Thursday, May 16, 2013

Open Letter to the Administration from Alumni

Yesterday Michael Grunseth '08 (wow cool name) composed an open letter to the administration expressing his frustration over the whole "lack of 150 new students" issue. Kinda wish there was a 'Watergate' type name for this ordeal.

You can read the full letter here, or even co-sign it here.

The current edition of the letter is below, but I wanted to point out something really great I saw during the development of the letter. In the original Facebook chat where Michael contacted a few dozen other students and faculty members, one of them commented,

"Well done! Glad we spent all that time on your writing during SMP"
And it made me remember how close and supportive of a community SMCM can be, that your professor and SMP advisor from years ago will look over your letter to the administration, and still remember you and be just as supportive as they were all those years ago.

And that one tiny interactions makes me worry less about all of this.

To the Offices of the President, Vice President for Advancement, Noted Faculty & Staff,
I write on behalf of myself and the XX co-signed to express our deepest concerns regarding the recent enrollment shortfall and resulting $3.5 million loss in revenue.
We're confused why we heard about such important news through Facebook and the Washington Post, rather than through our alumni communications or outreach.  We request an explanation for why alumni were not notified of these problems before advancing to such a critical mass.
We remain extremely concerned with the staff changes in the Office of Admissions.
When the news spread through alumni circles about the enrollment shortfall and the consequences it could have on our school, the unanimous response was, “What can we do?”
We want to help. St. Mary's is such a special place and we are so proud to call ourselves alumni. We want to ensure that the St. Mary’s experience lasts for generations to come.
As alumni in various stages of establishing our careers, we're not all able to give much in yearly donations. But there is great value in what each of us do have; our knowledge, experience, and position in the “real world.”
We’re teachers, web designers, tech entrepreneurs, grad students, librarians, non-profit pioneers, copywriters, editors, government employees, photographers, scientists in newly developing fields, and everything in between.
Most importantly we’re products of an amazing liberal arts education. Which means we have legs, mouths, brains and the ability to use them at the same time.
All you have to do is ask.  We’re here for you.
We’re open to anything that we can to do to help, but we’re not open to standing by and watching our school lose its greatest asset: its character (in every sense of the word). We’re not open to witnessing stellar faculty and staff members find new jobs away from St. Mary’s, whether they’re from the Arts, Sciences, or any number of supporting areas.  Finally, we’re not open to being left out of such an important conversation.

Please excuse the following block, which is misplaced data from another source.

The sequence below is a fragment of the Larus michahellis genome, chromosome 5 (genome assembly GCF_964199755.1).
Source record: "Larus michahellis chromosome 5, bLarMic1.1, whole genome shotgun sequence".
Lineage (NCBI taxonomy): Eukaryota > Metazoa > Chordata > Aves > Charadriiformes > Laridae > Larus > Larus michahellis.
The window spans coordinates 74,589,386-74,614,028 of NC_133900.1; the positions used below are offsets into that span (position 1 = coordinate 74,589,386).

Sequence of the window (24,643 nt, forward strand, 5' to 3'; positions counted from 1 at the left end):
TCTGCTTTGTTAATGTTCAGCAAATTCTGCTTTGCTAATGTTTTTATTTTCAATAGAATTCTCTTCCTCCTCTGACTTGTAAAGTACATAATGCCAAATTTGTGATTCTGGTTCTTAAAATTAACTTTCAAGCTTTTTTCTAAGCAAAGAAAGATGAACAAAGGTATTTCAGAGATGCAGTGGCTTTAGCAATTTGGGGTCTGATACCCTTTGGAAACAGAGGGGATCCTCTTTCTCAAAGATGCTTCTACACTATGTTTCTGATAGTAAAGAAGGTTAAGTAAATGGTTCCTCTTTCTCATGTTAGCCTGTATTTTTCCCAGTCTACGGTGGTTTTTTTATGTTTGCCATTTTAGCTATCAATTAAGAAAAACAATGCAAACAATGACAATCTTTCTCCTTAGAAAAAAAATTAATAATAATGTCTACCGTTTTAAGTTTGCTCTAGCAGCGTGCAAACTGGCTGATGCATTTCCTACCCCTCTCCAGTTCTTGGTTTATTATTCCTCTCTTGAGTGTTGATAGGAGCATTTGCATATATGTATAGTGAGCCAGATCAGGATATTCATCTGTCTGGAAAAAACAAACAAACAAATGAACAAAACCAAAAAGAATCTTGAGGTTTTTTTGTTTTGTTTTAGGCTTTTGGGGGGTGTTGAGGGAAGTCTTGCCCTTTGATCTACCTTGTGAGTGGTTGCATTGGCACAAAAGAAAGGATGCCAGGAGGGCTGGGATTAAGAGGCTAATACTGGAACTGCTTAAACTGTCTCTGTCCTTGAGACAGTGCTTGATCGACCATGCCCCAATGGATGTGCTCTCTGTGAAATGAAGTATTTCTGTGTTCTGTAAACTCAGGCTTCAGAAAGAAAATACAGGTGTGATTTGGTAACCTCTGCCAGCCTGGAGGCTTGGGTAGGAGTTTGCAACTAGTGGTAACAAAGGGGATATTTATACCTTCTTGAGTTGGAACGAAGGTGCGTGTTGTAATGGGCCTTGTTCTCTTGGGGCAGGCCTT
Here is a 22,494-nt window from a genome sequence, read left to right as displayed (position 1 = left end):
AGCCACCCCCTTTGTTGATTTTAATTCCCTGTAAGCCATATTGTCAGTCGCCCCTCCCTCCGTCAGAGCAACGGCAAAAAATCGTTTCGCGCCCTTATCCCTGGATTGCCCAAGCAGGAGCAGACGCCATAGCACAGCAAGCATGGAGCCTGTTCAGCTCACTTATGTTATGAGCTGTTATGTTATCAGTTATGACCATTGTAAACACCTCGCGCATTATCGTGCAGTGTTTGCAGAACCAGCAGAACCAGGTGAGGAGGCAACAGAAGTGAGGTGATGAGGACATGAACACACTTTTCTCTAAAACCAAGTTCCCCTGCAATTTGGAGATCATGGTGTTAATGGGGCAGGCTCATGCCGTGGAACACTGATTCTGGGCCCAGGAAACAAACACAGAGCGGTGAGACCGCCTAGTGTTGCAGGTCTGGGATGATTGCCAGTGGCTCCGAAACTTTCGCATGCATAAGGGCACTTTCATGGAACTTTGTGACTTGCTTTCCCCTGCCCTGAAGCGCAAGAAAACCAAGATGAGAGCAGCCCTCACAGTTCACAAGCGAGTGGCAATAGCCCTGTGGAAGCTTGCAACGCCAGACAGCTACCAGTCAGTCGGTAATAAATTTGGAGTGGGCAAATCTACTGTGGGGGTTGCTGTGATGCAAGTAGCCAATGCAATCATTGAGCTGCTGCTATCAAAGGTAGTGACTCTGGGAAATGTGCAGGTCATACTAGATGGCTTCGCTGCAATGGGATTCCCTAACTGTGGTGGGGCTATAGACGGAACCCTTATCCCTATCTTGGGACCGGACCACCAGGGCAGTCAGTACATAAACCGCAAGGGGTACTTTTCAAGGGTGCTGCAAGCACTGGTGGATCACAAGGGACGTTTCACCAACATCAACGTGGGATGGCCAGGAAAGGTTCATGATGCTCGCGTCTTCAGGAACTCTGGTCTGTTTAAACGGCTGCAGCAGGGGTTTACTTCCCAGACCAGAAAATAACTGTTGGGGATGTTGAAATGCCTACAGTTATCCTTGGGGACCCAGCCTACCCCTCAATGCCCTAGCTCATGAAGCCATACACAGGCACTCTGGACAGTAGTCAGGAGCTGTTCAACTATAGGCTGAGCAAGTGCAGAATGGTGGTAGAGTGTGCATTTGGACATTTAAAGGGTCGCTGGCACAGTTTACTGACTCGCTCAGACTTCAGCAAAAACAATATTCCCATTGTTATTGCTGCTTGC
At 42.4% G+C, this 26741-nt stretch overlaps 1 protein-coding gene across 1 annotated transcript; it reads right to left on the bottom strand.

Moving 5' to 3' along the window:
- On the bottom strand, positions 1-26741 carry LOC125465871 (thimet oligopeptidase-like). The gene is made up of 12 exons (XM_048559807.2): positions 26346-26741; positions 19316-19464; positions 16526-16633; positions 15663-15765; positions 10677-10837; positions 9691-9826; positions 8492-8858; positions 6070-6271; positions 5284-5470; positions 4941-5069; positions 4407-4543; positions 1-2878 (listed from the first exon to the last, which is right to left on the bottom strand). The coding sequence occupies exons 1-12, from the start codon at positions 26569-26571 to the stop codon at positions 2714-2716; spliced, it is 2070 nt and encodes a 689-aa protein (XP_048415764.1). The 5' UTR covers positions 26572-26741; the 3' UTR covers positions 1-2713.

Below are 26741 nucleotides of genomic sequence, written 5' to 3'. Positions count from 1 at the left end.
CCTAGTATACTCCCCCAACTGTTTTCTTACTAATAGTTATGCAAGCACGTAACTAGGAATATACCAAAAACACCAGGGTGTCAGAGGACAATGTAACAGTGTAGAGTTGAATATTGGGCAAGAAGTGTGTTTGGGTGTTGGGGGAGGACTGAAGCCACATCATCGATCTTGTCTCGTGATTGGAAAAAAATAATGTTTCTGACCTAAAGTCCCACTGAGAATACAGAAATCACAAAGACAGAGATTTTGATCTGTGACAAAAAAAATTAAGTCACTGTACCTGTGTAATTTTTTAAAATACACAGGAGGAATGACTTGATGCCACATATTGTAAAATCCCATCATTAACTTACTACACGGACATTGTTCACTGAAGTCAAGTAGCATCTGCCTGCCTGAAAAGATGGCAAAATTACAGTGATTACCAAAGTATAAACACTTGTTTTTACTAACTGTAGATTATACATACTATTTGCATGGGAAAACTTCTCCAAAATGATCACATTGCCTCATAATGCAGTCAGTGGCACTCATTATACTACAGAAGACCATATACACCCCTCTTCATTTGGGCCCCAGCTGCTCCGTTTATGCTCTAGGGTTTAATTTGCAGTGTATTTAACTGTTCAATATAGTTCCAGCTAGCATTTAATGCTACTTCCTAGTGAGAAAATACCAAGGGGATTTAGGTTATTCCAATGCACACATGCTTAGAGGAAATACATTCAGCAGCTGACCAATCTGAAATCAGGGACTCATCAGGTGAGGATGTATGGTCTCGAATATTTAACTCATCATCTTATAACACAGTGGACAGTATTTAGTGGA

Many of us are returning to campus for Alumni Weekend in June, and plan to attend the 9am Alumni Council meeting to again voice our concerns and offer assistance. We look forward to the discussions to come.

Thank you for your time,

Michael Grunseth ‘08
English, Art History & Theater, Film, and Media Studies
Resident Assistant 2005-2008


  1. Is it possible the shortfall is calculated? After the school greatly reduced its admissions standards, the acceptance rate threatened accreditation standards.
    By maintaining a slightly higher level of selectivity the the freshmen class remains 150 students short.

    In terms of the budget, students represent revenue. As a state school, the institution is able to offer a phenomenal education because state funding offsets a portion of expenditures. As an institution, St. Mary's has remained embarrassingly underfunded by the State of Maryland, while other schools consistently record budget shortfalls and somehow consistently received increased funding levels.

    I am not dismissing the concerned response of faculty, staff, and fellow alumni. I just caution directing criticism toward the administration. Dr. Urgo has continued to raise the institutions profile in one of our history's tightest budget crises. If I remember correctly, Dr. Urgo's efforts in Annapolis this session were lauded as a success by many. Could the shortfall then, be a political calculation to gain additional financial commitment from Annapolis?

    However, stay angry. St. Mary's is an academic institution that is a state asset, it's about time we were funded like one.

    1. If you were here watching Urgo flounder, you'd realize he doesn't have the wherewithall to pull off a Machiavellian scheme like that. This was just idiocy, pure and simple.

  2. Thanks for the shoutout, SMCMLollzz (as I call you in my head). I've actually been contacted by a number of faculty and staff members to express their support, which was great.

    I think current students would be pleasantly surprised by how awesome faculty members continue to be after graduation. :)

    Sorry I'm behind on this, didn't see the post til today.